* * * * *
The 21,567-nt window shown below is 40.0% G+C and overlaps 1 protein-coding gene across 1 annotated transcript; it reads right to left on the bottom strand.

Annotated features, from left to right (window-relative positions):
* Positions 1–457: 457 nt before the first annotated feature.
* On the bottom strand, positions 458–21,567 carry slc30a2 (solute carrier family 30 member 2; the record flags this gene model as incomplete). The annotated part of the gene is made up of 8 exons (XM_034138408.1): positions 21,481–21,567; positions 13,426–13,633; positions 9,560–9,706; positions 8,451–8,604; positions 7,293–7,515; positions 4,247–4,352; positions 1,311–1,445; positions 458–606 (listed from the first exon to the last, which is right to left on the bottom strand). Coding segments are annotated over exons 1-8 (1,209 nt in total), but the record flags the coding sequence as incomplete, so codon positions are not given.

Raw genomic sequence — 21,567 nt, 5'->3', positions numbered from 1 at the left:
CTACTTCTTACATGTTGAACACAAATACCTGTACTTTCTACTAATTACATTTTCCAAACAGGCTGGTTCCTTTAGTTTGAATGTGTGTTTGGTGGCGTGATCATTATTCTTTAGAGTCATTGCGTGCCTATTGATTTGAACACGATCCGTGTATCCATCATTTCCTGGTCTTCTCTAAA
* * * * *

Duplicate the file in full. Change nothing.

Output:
The 21,567-nt window shown below is 40.0% G+C and overlaps 1 protein-coding gene across 1 annotated transcript; it reads right to left on the bottom strand.

Annotated features, from left to right (window-relative positions):
* Positions 1–457: 457 nt before the first annotated feature.
* On the bottom strand, positions 458–21,567 carry slc30a2 (solute carrier family 30 member 2; the record flags this gene model as incomplete). The annotated part of the gene is made up of 8 exons (XM_034138408.1): positions 21,481–21,567; positions 13,426–13,633; positions 9,560–9,706; positions 8,451–8,604; positions 7,293–7,515; positions 4,247–4,352; positions 1,311–1,445; positions 458–606 (listed from the first exon to the last, which is right to left on the bottom strand). Coding segments are annotated over exons 1-8 (1,209 nt in total), but the record flags the coding sequence as incomplete, so codon positions are not given.

Raw genomic sequence — 21,567 nt, 5'->3', positions numbered from 1 at the left:
CTACTTCTTACATGTTGAACACAAATACCTGTACTTTCTACTAATTACATTTTCCAAACAGGCTGGTTCCTTTAGTTTGAATGTGTGTTTGGTGGCGTGATCATTATTCTTTAGAGTCATTGCGTGCCTATTGATTTGAACACGATCCGTGTATCCATCATTTCCTGGTCTTCTCTAAA